Since the start of the year, a series of law enforcement raids throughout Riverside County have netted roughly 1,000 pounds of illicit drugs, including large quantities of fentanyl-based narcotics, authorities said Friday.

Operation “Winter Is Coming” has been underway for six weeks, resulting in a flurry of search warrants served mainly by sheriff’s personnel and supported by state, federal and municipal law enforcement agencies, according to sheriff’s Lt. Sam Morovich.

Narcotics units were able to seize 355 pounds of cocaine, 29 pounds of heroin, 589 pounds of methamphetamine and more than $1 million in cash, Morovich said.

He said special emphasis has been placed on finding fentanyl suppliers, culminating in just more than 121,000 fentanyl derivatives, mostly so-called “M30” pills, being taken off of the streets, according to the lieutenant.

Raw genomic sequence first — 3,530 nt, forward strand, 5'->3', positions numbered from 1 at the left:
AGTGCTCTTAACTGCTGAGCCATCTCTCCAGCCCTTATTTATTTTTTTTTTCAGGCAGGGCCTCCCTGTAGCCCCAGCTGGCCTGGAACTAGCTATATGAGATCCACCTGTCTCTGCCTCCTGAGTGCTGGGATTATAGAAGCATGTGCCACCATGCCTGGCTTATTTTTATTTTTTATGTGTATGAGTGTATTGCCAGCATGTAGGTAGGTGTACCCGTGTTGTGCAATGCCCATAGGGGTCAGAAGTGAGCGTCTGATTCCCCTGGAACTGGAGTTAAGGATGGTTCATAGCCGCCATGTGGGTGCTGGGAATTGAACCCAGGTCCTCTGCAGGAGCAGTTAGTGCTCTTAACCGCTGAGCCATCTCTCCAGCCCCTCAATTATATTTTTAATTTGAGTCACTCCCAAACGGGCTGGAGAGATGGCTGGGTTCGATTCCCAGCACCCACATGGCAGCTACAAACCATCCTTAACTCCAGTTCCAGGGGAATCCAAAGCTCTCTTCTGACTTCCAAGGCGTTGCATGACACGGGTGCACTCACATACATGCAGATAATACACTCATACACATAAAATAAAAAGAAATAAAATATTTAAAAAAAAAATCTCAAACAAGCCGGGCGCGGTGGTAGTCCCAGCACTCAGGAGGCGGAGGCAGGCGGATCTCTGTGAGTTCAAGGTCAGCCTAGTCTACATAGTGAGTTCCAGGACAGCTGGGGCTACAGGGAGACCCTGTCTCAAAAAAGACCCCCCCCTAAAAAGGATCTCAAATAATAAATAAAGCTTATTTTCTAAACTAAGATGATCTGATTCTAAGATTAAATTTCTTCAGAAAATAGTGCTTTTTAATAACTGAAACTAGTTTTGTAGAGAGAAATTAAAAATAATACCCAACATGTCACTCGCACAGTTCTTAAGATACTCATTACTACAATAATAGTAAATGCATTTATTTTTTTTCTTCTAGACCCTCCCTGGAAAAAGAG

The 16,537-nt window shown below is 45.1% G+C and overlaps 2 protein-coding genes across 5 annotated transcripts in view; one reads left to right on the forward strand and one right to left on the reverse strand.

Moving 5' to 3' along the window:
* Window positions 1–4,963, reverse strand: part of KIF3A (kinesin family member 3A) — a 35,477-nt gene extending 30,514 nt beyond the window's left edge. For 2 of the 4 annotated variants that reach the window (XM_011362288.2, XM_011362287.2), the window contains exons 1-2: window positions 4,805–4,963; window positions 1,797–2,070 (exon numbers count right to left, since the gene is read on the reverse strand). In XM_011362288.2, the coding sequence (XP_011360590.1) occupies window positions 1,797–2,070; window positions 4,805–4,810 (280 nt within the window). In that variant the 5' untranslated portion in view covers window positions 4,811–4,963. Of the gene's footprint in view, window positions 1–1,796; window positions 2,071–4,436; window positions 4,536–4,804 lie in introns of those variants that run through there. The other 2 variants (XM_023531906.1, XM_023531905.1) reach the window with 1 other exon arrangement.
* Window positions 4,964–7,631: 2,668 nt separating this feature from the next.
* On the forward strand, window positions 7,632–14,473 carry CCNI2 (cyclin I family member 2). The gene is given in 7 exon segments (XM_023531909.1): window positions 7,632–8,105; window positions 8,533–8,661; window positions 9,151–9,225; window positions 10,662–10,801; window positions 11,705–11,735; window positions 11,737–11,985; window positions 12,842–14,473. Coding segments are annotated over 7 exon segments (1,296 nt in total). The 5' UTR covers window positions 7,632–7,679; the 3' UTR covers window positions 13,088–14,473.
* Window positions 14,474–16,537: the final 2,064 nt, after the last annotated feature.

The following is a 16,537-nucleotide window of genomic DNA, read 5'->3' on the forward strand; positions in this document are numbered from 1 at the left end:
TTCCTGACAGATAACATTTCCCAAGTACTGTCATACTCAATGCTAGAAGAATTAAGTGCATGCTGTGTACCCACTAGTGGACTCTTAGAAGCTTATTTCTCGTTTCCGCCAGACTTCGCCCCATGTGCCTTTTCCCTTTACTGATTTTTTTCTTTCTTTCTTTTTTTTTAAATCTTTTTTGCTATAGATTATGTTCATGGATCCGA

“Riverside County has been experiencing overdoses related to fentanyl distribution within M30 pills,” Morovich said, adding that the synthetic drug is notorious for its deadly potency, rated “80-100 times stronger than morphine.”

“These substances alone or mixed together can kill in very small doses,” he said.

Sen. Melissa Melendez, R-Lake Elsinore, recently introduced legislation specifically targeting fentanyl dealers, who under her bill could be charged with murder in certain circumstances, based on the doctrine of “implied malice.”

A countywide jump in suicides among teens and young adults last year was partly attributed to fentanyl use.

Morovich said the crackdown will continue, aimed at disrupting supply lines.

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